Wars that we know are coming. Don't forget, in one of the 21 judgments of the Tribulation, 1/4 of the world's population will perish in war. In another judgment, 1/3 of the world's population will perish. Those are some huge numbers. As we live in the shadow of the Tribulation, it is inevitable that we would see the build-up and preparations for war and indeed we are. Right on schedule:
Stroking fears in Russia that NATO will attack its citizens is not in anyone's interest, Finland’s Foreign Minister Erki Tuomioja said Tuesday. He warned that beefing up NATO's military presence at the Russian-Finnish border was not a good idea because it could prompt Russia to retaliate.
"The border between Finland and Russia is one of the most stable and calm in the world, there are no problems there. Russia thinks the same. And there are no reasons for Russia to want any problems there [in the border area]. However, NATO’s presence at this border may have such effect. I personally do not think that NATO plans to attack [Russia], but such an opinion exists in Russia, and we should take it into account. We don’t want any difficulties," Tuomioja said. "We are part of EU, take part in the implementation of jointly adopted decisions, in particular on sanctions [against Russia], but not because we want to inflict long-term damage on Russia, but with the aim of facilitating ceasefire in Ukraine in accordance with the agreements reached in Minsk."
Finland is not part of NATO. In February, Finnish President Sauli Niinisto said Finland’s possible accession to NATO will be put up for a vote. "The latest public opinion poll showed that only 26 percent of Finns are for accession to NATO, while 43 percent are against. To make such a decision, we also need at least two-thirds of votes in the parliament. These are facts. Moreover, the current situation shows that many people in the West are saying that filing for accession [to NATO] now is not very wise," he said.
In Poland, doctors, shopkeepers, lawmakers and others are heeding a call to receive military training in case of an invasion. Neighboring Lithuania is restoring the draft and teaching citizens what to do in case of war. Nearby Latvia has plans to give university students military training next year.
The drive to teach ordinary people how to use weapons and take cover under fire reflects soaring anxiety among people in a region where memories of Moscow's domination — which ended only in the 1990s — remain raw. People worry that their security and hard-won independence are threatened as saber-rattling intensifies between the West and Russia over the conflict in Ukraine, where more than 6,000 people have died.
Poland has been at the forefront of warnings about the dangers of the Ukraine conflict. Just 17 hours by car from the battle zone, Poland has stepped up efforts to upgrade its weapons arsenal, including a possible purchase of U.S.-made Tomahawk missiles. It will host a total of some 10,000 NATO and other allied troops for exercises this year. Its professional army is 100,000-strong, and 20,000 reservists are slated for test-range training.
It's the grassroots mobilization, however, that best demonstrates the fears: The government has reached out to some 120 paramilitary groups with tens of thousands of members, who are conducting their own drills, in an effort to streamline them with the army exercises.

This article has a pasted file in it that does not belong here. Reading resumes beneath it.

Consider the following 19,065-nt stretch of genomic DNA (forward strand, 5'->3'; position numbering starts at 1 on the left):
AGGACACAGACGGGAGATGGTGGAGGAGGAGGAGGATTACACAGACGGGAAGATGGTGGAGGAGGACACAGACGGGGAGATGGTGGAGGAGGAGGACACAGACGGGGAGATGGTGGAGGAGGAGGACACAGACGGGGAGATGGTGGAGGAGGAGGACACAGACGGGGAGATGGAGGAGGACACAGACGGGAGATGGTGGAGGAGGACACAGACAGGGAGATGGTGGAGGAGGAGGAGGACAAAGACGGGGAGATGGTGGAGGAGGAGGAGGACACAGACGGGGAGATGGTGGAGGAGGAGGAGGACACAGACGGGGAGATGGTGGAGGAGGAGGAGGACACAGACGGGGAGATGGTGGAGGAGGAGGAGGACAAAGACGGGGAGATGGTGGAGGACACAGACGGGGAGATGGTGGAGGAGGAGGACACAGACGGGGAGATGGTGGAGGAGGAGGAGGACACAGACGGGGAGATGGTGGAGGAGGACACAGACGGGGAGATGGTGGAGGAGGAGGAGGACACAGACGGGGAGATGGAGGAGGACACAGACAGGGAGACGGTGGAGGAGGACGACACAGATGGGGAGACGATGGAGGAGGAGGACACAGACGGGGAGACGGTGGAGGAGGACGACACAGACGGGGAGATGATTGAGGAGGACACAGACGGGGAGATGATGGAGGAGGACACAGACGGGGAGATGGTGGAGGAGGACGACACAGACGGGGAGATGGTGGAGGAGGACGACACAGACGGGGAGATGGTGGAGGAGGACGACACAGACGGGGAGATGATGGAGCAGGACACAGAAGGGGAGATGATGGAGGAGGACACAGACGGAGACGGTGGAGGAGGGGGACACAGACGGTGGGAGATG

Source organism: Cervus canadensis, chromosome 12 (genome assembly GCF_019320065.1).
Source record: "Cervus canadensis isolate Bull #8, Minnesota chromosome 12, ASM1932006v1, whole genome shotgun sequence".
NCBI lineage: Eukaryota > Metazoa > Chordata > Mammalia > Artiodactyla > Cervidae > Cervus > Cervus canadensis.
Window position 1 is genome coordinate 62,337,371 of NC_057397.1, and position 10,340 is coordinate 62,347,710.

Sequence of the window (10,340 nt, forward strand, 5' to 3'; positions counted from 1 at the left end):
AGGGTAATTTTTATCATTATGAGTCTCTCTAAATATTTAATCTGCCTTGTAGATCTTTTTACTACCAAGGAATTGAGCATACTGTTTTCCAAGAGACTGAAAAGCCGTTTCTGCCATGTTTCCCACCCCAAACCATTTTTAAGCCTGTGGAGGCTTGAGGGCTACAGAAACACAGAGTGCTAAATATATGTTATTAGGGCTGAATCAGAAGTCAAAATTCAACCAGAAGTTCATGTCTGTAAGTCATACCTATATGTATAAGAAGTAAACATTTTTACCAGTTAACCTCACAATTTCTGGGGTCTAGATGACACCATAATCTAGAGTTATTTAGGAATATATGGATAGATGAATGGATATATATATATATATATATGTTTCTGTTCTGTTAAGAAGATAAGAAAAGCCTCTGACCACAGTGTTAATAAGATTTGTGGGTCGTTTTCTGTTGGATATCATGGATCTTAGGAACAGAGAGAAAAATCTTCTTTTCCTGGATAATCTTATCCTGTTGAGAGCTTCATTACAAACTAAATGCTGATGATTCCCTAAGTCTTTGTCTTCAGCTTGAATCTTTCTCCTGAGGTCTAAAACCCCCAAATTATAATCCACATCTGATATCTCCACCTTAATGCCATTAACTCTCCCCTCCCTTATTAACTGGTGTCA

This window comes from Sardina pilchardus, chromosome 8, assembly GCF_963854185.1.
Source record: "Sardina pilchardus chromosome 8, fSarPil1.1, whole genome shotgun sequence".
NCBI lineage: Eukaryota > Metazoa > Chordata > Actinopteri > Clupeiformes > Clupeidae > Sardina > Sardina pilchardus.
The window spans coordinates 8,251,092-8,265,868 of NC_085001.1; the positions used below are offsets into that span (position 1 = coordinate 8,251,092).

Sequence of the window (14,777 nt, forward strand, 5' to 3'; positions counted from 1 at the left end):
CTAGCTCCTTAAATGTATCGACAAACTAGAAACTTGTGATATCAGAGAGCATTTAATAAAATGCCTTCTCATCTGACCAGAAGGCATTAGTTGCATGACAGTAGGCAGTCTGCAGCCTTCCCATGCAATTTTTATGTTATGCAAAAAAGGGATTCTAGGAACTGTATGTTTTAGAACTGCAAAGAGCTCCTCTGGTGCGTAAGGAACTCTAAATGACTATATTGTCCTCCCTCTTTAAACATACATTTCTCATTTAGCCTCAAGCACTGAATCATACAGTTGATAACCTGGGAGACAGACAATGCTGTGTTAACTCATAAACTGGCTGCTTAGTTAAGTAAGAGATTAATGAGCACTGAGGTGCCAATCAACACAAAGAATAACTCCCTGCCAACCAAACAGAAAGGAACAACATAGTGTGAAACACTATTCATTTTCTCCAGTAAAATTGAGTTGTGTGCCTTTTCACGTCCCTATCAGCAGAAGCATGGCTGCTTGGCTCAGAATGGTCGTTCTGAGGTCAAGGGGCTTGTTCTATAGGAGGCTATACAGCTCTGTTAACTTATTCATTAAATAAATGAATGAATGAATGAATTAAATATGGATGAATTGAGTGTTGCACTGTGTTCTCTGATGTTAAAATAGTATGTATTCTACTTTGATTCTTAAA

Russia is using its long-range bomber fleet to send a message to the US, and the general charged with protecting the homeland says those flights will continue, or even expand, in the coming months.
Adm. Bill Gortney said the flights by long-range Russian bombers are "messaging" for the US, a reminder that there is another nation capable of power projection.
"They are messaging us. They are messaging us that they are a global power," Gortney told reporters Tuesday, before noting that "we do the same sort of thing."
Gortney said the number of Russian flights near the US has gone up since tensions between the two nations began to rise following the former's invasion and annexation of Crimea last February, with North American Aerospace Defense Command (NORAD) keeping a close eye on where those planes are and what they are doing.
Those flights could expand in the coming months, with Russia traveling even further into territory the US considers under its purview.
Asked about a report that Russian officials are planning to send bomber patrols through the Gulf of Mexico, Gortney said, "it wouldn't surprise me if they do that."
Those flights would likely be conducted by Russia's Tupolev Tu-160 "Blackjack" bombers, Gortney added, as opposed to the Tupolev Tu-95 "Bear" bombers that have been conducting regular flights in Europe.
Two pairs of B-52H Stratofortress bombers, from Barksdale AFB and from Minot AFB, streaked north last week on a long-range exercise dubbed “Polar Growl.” One set of bombers would end up over the far reaches of the North Sea, while the other would cruise high above the Polar Icecap, both areas where Putin's Russia is increasing its presence. This doesn't seem like a coincidence.
The whole affair had three main objectives. First, to test and see how US Strategic Command could handle two separate missions, heading into two separate areas, at the same time. Second, to inter-operate with allied air forces and give crews familiarity with mock foreign intercepts. And third, to give B-52 crews experience navigating the extreme northerly latitudes. STRATCOM boss Admiral Cecil Haney described the value of the exercise: